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is a practice improvement initiative from the AMA designed to empower teams like yours to identify and attain appropriate goals and tactics well matched to your practice’s specific needs and environment. Wherever you find your team on the practice improvement continuum, the American Medical Association can help you take the next steps – the right steps – to improve your practice. Learn more
The hepatology clinic at University of California, San Francisco is an outpatient practice that serves patients with complex hepatic conditions, including patients who have undergone liver transplants. The busy academic practice books approximately 6,500 patient visits a year.
Clinic leaders initiated daily team huddles as a component of a broader Lean implementation, triggered in part by persistently low patient satisfaction scores. Facilitated by the practice manager, the team huddles are held each day at 9:30 AM and include the entire care team—attending physicians, fellows, nurse practitioners, physician assistants, and administrative staff. The team comes together for 15 minutes to discuss the agenda for the day. They identify any potential issues, such as a provider being out sick, and develop plans to minimize any negative effects, such as longer wait times for patients.
During the huddles, the team also reviews a status report for the previous day, which the practice manager generates each morning from the electronic medical record. The report includes four pieces of data that relate to the overall goals for the clinic:
Number of new and return patient visits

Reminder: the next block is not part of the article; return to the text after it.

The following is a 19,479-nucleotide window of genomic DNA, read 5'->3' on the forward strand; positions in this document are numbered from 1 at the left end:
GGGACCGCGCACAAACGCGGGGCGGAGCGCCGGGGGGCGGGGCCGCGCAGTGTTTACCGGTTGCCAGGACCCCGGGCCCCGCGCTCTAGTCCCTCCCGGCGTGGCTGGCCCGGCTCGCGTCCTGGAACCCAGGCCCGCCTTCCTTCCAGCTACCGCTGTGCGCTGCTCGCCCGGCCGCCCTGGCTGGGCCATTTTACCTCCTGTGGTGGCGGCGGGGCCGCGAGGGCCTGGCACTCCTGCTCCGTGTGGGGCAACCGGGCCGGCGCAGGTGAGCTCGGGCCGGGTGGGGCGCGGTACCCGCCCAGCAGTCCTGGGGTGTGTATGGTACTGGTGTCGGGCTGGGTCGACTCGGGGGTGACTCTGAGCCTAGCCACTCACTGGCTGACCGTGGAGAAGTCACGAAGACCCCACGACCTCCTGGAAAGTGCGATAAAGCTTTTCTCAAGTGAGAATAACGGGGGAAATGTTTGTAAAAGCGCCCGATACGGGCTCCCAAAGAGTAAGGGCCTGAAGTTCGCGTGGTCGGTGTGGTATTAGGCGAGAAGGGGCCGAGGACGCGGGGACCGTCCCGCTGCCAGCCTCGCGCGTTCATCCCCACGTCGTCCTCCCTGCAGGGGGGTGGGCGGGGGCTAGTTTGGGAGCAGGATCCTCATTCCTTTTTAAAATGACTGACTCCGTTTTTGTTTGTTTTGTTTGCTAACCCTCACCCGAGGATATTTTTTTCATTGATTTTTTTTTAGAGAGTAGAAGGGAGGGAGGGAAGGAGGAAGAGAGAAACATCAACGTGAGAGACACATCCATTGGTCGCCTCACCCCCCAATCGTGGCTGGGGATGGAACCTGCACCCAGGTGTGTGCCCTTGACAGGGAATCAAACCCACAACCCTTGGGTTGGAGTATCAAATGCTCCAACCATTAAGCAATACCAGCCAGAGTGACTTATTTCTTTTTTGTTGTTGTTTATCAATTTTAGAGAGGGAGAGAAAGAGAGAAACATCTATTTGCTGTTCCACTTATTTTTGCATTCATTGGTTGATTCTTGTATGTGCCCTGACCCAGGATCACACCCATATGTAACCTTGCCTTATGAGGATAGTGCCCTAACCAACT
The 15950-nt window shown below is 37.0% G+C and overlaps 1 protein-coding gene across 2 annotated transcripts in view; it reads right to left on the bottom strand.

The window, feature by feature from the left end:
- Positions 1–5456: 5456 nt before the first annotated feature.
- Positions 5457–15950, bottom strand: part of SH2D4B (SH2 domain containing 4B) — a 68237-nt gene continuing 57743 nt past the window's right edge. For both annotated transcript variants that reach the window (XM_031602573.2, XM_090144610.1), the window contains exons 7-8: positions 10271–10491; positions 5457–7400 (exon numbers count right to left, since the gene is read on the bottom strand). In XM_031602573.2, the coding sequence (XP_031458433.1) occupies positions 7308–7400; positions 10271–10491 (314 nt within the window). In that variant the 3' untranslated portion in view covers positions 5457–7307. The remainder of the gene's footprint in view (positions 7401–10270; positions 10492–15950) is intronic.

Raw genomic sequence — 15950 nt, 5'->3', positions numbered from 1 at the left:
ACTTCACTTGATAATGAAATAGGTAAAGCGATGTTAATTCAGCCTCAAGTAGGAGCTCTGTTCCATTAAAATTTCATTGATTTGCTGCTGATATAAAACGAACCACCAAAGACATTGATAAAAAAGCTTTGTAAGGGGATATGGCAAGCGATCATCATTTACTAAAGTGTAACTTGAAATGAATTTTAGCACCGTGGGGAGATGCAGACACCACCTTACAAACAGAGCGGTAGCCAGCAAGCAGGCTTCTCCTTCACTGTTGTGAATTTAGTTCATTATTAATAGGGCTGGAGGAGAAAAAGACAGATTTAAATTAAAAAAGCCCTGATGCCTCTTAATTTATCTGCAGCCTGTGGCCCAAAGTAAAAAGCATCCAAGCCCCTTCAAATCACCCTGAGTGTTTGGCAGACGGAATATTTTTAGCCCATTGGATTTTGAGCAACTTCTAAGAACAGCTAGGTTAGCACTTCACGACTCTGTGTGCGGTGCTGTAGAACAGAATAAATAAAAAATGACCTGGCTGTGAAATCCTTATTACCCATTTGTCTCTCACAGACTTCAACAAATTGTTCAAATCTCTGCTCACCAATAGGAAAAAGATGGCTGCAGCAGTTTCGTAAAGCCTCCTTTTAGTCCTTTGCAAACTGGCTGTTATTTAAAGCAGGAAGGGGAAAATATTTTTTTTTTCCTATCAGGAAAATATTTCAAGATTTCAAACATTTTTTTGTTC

Number of “no shows” and the reasons for them (the staff contacts patients to inquire about the cause of missed appointments)
Average visit time
Number and status of referrals received, both internal and external
During the huddles, team members also identify any ongoing issues that are adversely affecting their daily work, such as inefficient patient rooming practices, difficulties consistently collecting copays, or delays in obtaining diagnostic tests. Once a problem is identified, team members suggest a potential solution to test, an individual is identified who will be accountable for implementing the solution, and a timeline for the change is determined. These staff-initiated solutions have resulted in rapid improvements to problems that contribute to delays for patients and frustration among care providers. If a problem cannot be solved by the team, it is escalated to the clinic leaders, who address the problem or bring it to the attention of medical center leaders.
The huddle also serves as an opportunity to recognize staff and care providers for their positive contributions to the clinic. The practice manager reads emails and comments from patients and shares results from the week's patient survey. According to Bilal Hameed, MD, associate chief of the clinic, the team huddles have resulted in many improvements that have boosted morale and job satisfaction among clinic staff and care providers, as well as among patients. “Our clinic staff has been empowered to identify problems and test solutions. Now they feel heard, respected, and an important part of the team. Providers get what they need for their patients and are less frustrated. It doesn't take six months or a year to fix a problem that affects their daily work. It's solved right away.”
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